Lots Of People Have Suggested Nuking Hurricanes, But Scientists Say No

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Lots Of People Have Suggested Nuking Hurricanes, But Scientists Say No
Axios reports the president has suggested using nuclear weapons to break up hurricanes. But scientists say that wouldn't work.
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Can nuclear weapons be used to destroy hurricanes or otherwise weaken severe weather? Well, no, but that hasn't stopped some people from proposing it — including President Trump, according to one outlet.

On Monday, Axios reported President Trump has repeatedly asked national security officials to explore the strategy, citing unnamed administration sources. The president has said the story is "fake news."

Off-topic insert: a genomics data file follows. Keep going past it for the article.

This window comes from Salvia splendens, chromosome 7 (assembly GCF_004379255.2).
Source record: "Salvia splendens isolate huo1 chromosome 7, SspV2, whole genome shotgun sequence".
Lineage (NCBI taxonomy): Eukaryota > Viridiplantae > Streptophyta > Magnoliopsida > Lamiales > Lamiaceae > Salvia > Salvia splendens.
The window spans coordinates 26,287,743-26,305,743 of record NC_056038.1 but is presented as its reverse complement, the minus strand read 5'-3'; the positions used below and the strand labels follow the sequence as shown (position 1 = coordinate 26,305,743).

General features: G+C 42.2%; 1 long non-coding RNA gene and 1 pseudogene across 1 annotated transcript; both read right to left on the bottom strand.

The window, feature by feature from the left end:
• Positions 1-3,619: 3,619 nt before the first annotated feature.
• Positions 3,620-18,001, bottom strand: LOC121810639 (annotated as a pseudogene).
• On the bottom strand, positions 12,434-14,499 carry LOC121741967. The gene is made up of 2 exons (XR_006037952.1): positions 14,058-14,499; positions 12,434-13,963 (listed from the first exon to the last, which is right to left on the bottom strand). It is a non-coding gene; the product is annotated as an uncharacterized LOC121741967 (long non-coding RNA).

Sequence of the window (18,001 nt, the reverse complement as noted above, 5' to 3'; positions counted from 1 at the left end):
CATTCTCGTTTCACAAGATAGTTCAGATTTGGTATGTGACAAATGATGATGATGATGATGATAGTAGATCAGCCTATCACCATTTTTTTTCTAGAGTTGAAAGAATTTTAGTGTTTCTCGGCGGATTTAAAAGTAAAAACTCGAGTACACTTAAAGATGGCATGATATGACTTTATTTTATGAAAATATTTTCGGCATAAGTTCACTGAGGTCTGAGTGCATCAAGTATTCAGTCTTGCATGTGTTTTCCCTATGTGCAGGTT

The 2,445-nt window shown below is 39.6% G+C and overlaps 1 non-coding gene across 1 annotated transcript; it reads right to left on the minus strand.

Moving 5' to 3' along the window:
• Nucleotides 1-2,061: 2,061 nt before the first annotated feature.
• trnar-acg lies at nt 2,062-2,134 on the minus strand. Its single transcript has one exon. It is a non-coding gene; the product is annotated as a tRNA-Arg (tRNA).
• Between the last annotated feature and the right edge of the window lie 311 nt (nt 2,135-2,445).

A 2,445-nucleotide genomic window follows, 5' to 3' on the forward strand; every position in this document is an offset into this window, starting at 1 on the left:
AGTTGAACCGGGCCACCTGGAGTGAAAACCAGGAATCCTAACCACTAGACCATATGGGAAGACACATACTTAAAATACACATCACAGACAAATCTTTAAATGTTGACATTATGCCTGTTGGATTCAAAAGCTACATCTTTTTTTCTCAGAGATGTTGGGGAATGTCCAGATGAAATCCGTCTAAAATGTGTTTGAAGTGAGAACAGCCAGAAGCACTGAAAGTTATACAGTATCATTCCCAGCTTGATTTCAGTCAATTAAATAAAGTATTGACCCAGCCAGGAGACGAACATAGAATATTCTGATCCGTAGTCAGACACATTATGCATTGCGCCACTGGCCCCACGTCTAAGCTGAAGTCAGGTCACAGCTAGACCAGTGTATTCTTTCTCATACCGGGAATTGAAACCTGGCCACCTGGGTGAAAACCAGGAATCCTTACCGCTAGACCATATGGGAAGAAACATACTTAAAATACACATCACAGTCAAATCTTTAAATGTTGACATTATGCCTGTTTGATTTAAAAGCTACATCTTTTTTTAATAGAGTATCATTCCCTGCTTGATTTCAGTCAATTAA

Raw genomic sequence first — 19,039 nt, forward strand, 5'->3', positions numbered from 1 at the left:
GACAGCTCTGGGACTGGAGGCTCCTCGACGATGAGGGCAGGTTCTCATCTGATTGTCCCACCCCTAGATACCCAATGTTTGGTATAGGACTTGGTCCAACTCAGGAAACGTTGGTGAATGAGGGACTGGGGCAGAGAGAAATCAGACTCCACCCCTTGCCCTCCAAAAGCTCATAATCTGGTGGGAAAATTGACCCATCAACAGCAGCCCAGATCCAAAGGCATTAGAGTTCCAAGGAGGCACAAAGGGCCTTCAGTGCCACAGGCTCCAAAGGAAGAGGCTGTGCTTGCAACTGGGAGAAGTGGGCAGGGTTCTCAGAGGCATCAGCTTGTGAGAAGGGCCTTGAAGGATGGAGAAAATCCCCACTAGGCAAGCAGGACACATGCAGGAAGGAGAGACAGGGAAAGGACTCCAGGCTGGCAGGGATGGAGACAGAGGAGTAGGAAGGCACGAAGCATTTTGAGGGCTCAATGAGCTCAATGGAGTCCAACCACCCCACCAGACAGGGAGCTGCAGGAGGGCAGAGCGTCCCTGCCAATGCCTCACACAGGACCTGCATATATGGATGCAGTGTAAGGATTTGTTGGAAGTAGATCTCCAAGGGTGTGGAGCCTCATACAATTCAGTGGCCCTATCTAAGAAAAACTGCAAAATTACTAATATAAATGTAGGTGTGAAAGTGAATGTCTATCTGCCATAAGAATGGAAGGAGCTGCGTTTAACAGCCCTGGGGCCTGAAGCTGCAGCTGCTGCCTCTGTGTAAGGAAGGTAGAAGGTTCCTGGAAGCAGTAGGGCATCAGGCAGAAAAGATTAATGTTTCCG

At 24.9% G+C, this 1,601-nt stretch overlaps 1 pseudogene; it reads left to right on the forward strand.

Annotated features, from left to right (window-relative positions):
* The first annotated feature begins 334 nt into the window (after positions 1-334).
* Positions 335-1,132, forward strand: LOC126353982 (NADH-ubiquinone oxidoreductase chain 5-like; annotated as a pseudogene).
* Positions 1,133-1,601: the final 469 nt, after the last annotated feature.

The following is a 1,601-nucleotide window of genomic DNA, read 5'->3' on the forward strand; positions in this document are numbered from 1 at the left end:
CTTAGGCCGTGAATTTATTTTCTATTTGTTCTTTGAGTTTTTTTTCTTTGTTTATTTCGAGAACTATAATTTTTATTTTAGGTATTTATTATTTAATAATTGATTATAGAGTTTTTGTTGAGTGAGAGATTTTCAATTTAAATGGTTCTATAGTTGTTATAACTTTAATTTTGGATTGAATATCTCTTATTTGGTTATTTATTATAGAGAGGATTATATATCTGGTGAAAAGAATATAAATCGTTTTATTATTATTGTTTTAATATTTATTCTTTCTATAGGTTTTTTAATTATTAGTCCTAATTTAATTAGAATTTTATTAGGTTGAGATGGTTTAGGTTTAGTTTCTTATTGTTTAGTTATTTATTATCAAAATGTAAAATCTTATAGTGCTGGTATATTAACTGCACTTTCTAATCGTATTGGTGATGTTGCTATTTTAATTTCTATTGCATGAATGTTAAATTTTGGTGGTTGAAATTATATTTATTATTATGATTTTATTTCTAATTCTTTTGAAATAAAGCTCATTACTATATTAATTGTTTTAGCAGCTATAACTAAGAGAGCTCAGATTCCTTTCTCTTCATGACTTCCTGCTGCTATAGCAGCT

But the suggestion is pretty frequently shared with the National Oceanic and Atmospheric Administration, the government agency responsible for predicting changes in the weather and oceans.

An NOAA spokesperson told Newsy the agency has received dozens of inquiries into the topic every hurricane season for years. The agency's website even has a page dedicated to explaining and debunking various theories on how to stop severe tropical weather.

Still, such myths persist in the public consciousness and have for decades, at least since the 1950s. From 1962-1983, Project Stormfury researched weakening tropical weather by using silver iodide to freeze the water inside storms. Scientists ultimately found that wouldn't work.

Scientists are quick to remind the public that although the idea of using nuclear weapons to disrupt tropical weather sounds exciting, it's not exactly practical.

The NOAA says only 6% of tropical disturbances in the Atlantic basin become hurricanes in a typical year, and there's no way to know which storms will develop into something more.

It also says radioactive fallout from using a nuclear weapon on a hurricane "would fairly quickly move with the tradewinds to affect land areas" and cause "devastating environmental problems."